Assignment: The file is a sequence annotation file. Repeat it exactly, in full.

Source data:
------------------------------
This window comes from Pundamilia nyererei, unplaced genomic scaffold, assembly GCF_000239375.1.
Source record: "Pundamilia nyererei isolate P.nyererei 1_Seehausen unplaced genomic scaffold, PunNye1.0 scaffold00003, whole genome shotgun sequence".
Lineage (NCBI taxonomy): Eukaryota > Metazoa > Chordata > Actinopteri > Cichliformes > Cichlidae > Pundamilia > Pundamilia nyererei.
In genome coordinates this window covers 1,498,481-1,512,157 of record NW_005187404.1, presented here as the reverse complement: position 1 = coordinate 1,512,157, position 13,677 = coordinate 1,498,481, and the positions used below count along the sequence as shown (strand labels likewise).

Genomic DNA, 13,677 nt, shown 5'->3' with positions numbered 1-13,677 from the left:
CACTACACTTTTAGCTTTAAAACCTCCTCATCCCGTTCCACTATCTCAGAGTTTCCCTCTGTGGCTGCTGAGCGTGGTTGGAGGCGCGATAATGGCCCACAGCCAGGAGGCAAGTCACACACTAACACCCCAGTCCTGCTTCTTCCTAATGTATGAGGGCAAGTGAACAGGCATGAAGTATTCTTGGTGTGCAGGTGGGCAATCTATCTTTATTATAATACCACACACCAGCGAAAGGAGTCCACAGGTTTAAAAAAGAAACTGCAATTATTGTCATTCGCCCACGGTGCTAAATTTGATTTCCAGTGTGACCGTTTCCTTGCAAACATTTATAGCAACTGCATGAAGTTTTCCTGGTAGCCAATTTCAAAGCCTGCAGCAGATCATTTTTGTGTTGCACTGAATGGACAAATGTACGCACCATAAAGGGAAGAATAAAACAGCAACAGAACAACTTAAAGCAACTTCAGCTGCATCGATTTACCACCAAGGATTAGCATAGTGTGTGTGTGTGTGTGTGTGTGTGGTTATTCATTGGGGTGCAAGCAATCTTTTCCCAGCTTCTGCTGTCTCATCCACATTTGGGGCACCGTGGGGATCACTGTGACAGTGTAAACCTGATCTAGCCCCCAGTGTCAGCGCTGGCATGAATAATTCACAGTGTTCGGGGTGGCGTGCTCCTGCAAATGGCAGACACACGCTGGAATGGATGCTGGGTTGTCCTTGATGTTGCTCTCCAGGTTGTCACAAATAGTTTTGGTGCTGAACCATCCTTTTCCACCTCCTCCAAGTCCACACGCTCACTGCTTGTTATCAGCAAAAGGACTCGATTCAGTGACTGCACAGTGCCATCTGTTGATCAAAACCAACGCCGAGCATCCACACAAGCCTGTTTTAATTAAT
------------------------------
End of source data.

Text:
This window comes from Pundamilia nyererei, unplaced genomic scaffold, assembly GCF_000239375.1.
Source record: "Pundamilia nyererei isolate P.nyererei 1_Seehausen unplaced genomic scaffold, PunNye1.0 scaffold00003, whole genome shotgun sequence".
Lineage (NCBI taxonomy): Eukaryota > Metazoa > Chordata > Actinopteri > Cichliformes > Cichlidae > Pundamilia > Pundamilia nyererei.
In genome coordinates this window covers 1,498,481-1,512,157 of record NW_005187404.1, presented here as the reverse complement: position 1 = coordinate 1,512,157, position 13,677 = coordinate 1,498,481, and the positions used below count along the sequence as shown (strand labels likewise).

Genomic DNA, 13,677 nt, shown 5'->3' with positions numbered 1-13,677 from the left:
CACTACACTTTTAGCTTTAAAACCTCCTCATCCCGTTCCACTATCTCAGAGTTTCCCTCTGTGGCTGCTGAGCGTGGTTGGAGGCGCGATAATGGCCCACAGCCAGGAGGCAAGTCACACACTAACACCCCAGTCCTGCTTCTTCCTAATGTATGAGGGCAAGTGAACAGGCATGAAGTATTCTTGGTGTGCAGGTGGGCAATCTATCTTTATTATAATACCACACACCAGCGAAAGGAGTCCACAGGTTTAAAAAAGAAACTGCAATTATTGTCATTCGCCCACGGTGCTAAATTTGATTTCCAGTGTGACCGTTTCCTTGCAAACATTTATAGCAACTGCATGAAGTTTTCCTGGTAGCCAATTTCAAAGCCTGCAGCAGATCATTTTTGTGTTGCACTGAATGGACAAATGTACGCACCATAAAGGGAAGAATAAAACAGCAACAGAACAACTTAAAGCAACTTCAGCTGCATCGATTTACCACCAAGGATTAGCATAGTGTGTGTGTGTGTGTGTGTGTGTGGTTATTCATTGGGGTGCAAGCAATCTTTTCCCAGCTTCTGCTGTCTCATCCACATTTGGGGCACCGTGGGGATCACTGTGACAGTGTAAACCTGATCTAGCCCCCAGTGTCAGCGCTGGCATGAATAATTCACAGTGTTCGGGGTGGCGTGCTCCTGCAAATGGCAGACACACGCTGGAATGGATGCTGGGTTGTCCTTGATGTTGCTCTCCAGGTTGTCACAAATAGTTTTGGTGCTGAACCATCCTTTTCCACCTCCTCCAAGTCCACACGCTCACTGCTTGTTATCAGCAAAAGGACTCGATTCAGTGACTGCACAGTGCCATCTGTTGATCAAAACCAACGCCGAGCATCCACACAAGCCTGTTTTAATTAAT